There\’s no particular surprise here

Britain\’s leading independent tax experts today flatly rejected the coalition government\’s claims to have shielded poor families from five years of austerity when they described George Osborne\’s emergency budget as \”clearly regressive\”.

In a direct challenge to Treasury claims that the package of spending cuts and tax increases announced in June was fair, the Institute for Fiscal Studies (IFS) said welfare cuts meant working families on the lowest incomes – particularly those with children – were the biggest losers.

I\’m really not sure why this is even being argued about.

The great gusher of money that Labour sprayed around the place went largely to pensioners and low income families with children. In reversing that gusher (for the clear and obvious reason that we cannot afford it) it will, obviously enough, be pensioners and low income families with children that lose out from the current arrangements.

I don\’t really see any problem with that logic.

Now, of course, you can go on to say that pensioners and low income families with children shouldn\’t lose out but that in itself would be to accept the New Labour settlement as being settled. That the size of the State, the size and amount of redistribution that was enacted over the past 13 years should now be set in stone and stay forever.

Something which is, as you might note, not something which the Coalition actually accepts as a premise.

Another way of putting this. New Labour tried a particular move towards a more redistributive tax and benefits system. Some groups gained from this. The new government thinks that that particular move wasn\’t a good idea. They are thus reversing it: therefore, of course those who gained initially are now going to lose out as the reversal takes place.

No Parliament may bind its successor remember and we do seem to have voted in a government which doesn\’t accept the ratchet to a more social democratic permanent state.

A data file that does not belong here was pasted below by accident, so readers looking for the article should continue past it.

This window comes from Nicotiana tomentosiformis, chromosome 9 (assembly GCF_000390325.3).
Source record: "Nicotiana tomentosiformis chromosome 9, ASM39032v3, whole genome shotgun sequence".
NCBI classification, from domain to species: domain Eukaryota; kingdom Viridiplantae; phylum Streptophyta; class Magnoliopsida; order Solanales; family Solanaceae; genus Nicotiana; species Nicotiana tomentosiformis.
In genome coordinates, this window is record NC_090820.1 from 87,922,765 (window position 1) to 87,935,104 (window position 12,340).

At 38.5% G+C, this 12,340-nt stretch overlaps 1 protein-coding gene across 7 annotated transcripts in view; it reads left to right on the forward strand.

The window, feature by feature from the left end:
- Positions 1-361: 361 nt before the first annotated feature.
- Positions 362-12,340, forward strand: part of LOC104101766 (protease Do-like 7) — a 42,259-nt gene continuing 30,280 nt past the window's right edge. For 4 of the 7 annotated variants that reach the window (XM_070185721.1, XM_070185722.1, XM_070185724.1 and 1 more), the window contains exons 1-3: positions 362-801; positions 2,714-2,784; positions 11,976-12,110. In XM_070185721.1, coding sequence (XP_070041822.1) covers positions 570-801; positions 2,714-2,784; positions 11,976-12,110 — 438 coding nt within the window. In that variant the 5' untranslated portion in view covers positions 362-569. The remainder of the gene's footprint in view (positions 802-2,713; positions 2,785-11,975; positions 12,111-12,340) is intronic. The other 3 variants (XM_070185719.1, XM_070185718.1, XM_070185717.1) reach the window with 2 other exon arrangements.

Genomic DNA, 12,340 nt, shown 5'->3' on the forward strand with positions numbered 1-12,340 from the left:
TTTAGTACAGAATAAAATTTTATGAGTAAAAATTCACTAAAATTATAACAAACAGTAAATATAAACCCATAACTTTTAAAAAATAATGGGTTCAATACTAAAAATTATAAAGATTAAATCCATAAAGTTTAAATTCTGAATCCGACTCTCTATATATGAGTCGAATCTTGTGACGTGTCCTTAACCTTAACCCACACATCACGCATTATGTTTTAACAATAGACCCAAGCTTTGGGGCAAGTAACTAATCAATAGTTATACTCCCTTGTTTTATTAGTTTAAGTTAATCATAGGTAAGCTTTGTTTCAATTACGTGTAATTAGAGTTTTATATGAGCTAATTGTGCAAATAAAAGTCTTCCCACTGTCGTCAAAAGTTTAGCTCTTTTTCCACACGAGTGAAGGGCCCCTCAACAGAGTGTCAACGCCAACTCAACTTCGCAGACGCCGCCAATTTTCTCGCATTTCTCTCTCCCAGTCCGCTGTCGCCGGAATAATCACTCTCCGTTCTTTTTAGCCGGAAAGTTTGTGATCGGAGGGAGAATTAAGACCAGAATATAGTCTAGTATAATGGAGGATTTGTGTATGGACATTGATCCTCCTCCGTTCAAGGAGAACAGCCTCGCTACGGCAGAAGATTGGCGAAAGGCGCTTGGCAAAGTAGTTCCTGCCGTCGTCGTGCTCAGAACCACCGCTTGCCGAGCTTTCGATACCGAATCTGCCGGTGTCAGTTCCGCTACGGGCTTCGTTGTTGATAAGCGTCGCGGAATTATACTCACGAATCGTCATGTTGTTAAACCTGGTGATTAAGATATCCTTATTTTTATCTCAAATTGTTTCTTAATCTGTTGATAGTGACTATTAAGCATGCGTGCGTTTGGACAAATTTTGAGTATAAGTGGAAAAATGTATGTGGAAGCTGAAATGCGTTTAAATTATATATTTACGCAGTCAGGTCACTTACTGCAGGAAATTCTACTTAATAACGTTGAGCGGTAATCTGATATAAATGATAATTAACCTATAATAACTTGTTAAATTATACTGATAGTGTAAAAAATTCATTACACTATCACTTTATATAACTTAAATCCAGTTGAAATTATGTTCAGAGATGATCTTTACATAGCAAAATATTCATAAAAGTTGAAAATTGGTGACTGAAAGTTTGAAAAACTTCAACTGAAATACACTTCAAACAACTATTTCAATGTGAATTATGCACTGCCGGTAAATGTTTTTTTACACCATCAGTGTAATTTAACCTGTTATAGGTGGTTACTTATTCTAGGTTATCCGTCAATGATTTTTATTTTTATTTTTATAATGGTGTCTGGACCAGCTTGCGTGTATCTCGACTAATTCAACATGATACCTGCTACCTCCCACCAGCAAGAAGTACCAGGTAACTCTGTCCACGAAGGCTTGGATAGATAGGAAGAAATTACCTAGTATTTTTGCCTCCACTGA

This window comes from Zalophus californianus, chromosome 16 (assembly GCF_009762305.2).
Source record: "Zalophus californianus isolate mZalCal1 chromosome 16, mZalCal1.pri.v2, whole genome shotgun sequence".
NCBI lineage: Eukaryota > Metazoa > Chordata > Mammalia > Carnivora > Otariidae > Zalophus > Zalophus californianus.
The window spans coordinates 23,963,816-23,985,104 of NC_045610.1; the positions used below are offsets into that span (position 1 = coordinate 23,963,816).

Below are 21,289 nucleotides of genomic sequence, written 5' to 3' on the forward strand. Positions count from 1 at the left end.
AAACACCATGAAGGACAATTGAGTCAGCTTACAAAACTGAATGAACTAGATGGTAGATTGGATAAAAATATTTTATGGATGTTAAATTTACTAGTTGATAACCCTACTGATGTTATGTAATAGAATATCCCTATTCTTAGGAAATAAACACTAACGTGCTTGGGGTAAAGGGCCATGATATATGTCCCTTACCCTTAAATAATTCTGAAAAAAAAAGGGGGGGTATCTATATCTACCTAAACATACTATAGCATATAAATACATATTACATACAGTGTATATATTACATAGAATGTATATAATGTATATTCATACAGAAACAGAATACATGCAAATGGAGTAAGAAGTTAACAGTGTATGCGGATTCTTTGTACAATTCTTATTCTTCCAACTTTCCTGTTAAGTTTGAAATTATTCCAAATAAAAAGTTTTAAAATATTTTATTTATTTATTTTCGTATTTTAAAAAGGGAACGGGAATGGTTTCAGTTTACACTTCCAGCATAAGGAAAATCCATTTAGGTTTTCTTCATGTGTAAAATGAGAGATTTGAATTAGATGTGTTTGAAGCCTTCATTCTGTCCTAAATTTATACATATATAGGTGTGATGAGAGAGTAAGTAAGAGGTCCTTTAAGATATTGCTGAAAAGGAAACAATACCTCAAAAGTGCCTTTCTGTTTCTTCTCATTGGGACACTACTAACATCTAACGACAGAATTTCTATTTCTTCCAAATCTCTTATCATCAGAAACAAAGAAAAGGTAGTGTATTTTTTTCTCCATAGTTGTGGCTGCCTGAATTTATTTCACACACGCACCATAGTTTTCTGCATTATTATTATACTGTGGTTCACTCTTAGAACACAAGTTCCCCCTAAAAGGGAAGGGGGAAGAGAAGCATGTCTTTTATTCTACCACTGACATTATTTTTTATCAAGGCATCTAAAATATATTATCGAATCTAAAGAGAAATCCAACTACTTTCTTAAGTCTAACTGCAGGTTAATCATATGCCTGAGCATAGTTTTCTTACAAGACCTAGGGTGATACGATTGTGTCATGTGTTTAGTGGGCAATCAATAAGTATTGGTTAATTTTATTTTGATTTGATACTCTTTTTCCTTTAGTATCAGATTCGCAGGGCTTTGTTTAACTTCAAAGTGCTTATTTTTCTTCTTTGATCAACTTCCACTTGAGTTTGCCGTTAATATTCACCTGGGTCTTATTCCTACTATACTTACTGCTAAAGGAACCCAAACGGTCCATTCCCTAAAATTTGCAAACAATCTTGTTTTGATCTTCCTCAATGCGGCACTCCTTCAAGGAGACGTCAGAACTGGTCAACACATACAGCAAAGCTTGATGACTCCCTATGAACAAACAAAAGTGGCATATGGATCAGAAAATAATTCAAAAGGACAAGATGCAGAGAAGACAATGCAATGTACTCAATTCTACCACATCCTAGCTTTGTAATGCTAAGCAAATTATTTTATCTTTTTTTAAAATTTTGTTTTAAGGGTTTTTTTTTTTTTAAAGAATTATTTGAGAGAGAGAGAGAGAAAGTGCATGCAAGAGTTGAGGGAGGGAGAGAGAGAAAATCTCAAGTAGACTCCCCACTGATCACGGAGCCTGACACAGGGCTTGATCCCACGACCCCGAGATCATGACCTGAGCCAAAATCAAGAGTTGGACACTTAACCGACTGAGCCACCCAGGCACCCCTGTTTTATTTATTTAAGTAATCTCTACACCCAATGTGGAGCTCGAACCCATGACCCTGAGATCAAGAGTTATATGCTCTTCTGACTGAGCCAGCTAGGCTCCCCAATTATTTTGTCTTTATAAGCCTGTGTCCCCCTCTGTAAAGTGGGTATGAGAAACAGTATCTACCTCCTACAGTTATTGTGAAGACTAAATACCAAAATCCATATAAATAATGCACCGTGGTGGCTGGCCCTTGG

So, err, OK, the poor and the old are going to lose what they gained under the last government. And?

5 thoughts on “There\’s no particular surprise here”

  1. “we do seem to have voted in a government which doesn’t accept the ratchet to a more social democratic permanent state”: No, “we” didn’t, though there;s no particular surprise in your repeatedly peddling this nonsense. Through a combination of Labour incompetence and exhaustion, Tory dissembling about their true intentions, and outright lies and trickery from the disgusting Lib Dem scumbags, we have a government that nobody expected and nobody voted for, or could possibly have voted for. The best that can be hoped is that it collapses as soon as possible, so that another general election can produce a government with a clear majority – ideally (though I’m not holding my breath) on a programme set out to the voters *before* they cast their votes. (If that smarmy git Clegg happens to get slung out of Parliament as a side-effect, so much the better.) In the meantime, it is amusing, though occasionally also irritating, to read the lucubrations of a writer whose own party got a laughably small share of the vote, and now finds himself defending a ramshackle and opportunist regime whenever it does some of the dirty work that nobody actually wanted UKIP to do, with no mandate whatever to do any of it. Worse, you defend it here when it craps on the poor, the sick and the old, while pretending in other posts that you give a damn about any of them: the hypocrisy is getting very tiresome.